I recently attended the INMA European Advertising Ideas Day conference in Amsterdam, the Netherlands, and was struck by two themes — information and innovation.
While neither is new, reviewing them here provides a good opportunity to reflect on the progress news media leadership is making in the two areas.
Let’s start with information.
Several presentations touched on Big Data, media behaviour research, and shared advertising impact. All provoked the same question to me: Have newsmedia companies truly reflected the importance of systematic collection and use of information as integral to the business and, in particular, to the relationships with advertisers and business customers?
One way to address this is to describe what it would look like if the industry were truly information-driven.
IT infrastructure would receive significant investment (or there would be important outsourcing relationships).
Analysts and the “numbers” people would be heroes and involved in decision making ... not just in finance. Some actually would be salespeople.
Advertising professionals would understand what types of advertising in what mix really work for each advertising segment and marketer goal, based on facts not just the story in the sales collateral.
Data on the impact of advertising would be shared by and with major advertisers.
New advertising products and services would be tested, results monitored, expanded, refined, or killed.
Information and data management is now a requirement in the media business at every turn.
Just as we often describe the “native” digital users as different from those of us over 40 who have “adopted” the mobile and digital age, we must ensure that more members of news media company leadership are information “natives,” who do not view data as the sole domain of nerds or the finance department.
The second theme emerging for me from the Ideas Day conference in Amsterdam was innovation. There were many examples of innovation and creativity shared in Amsterdam. It is why INMA members attend such programmes. This included the very “innovative” e-commerce-like business model built with a wine merchant and the highly localised contest with a local home store.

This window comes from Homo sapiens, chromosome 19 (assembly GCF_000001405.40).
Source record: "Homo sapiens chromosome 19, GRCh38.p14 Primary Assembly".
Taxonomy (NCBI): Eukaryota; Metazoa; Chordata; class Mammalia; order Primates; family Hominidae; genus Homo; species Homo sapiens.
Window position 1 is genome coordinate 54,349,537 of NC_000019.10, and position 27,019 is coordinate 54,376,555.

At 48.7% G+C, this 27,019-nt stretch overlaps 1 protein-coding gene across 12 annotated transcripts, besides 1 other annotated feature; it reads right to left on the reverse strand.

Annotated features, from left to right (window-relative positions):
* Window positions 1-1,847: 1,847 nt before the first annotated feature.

The home store example is creative because it blends the strengths of media companies in local reach with the need for retailers to generate awareness and business within an appropriate radius of their stores.
In a nutshell, the team at Amedia involved local schools in a contest to build something from supplies provided by Carlsen Fritzoe, a home-building store. It increased awareness of the retailer (measured both before and after), created positive “buzz” about the store, encouraged children to learn how to be do-it-yourselfers (DIY), and grew spending.
The team at Amedia can provide the details of this creative event and marketing programme designed around an advertiser’s specific need.
On a grander scale, the wine merchant example is an innovative way to find the “holy grail” of new revenue streams. The team at Mediekompaniet in Sweden collaborated with an e-business wine merchant and actively participated in the business of their client.
It is much more than an arm’s length ad campaign of the past. It took a five-year commitment on both sides to create the right model and then see if it works.
Again, specifics can be gotten from Mediekompaniet.
So, what does a media company committed to innovation look like? It:
Has examples of innovation, both big and small.
Makes investments in trying new programmes.
Has rewards for the innovators, even when the effort fails. (Recall many will fail if you are doing enough of them.)
Partners with marketers on experiments with transparent metrics.
Is a fast follower of the innovations of others.
How well does your news media firm stack up on information and innovation? I hope this provokes some internal discussion of where your organisation stands. I look forward to seeing you at the World Congress in San Francisco, California next week.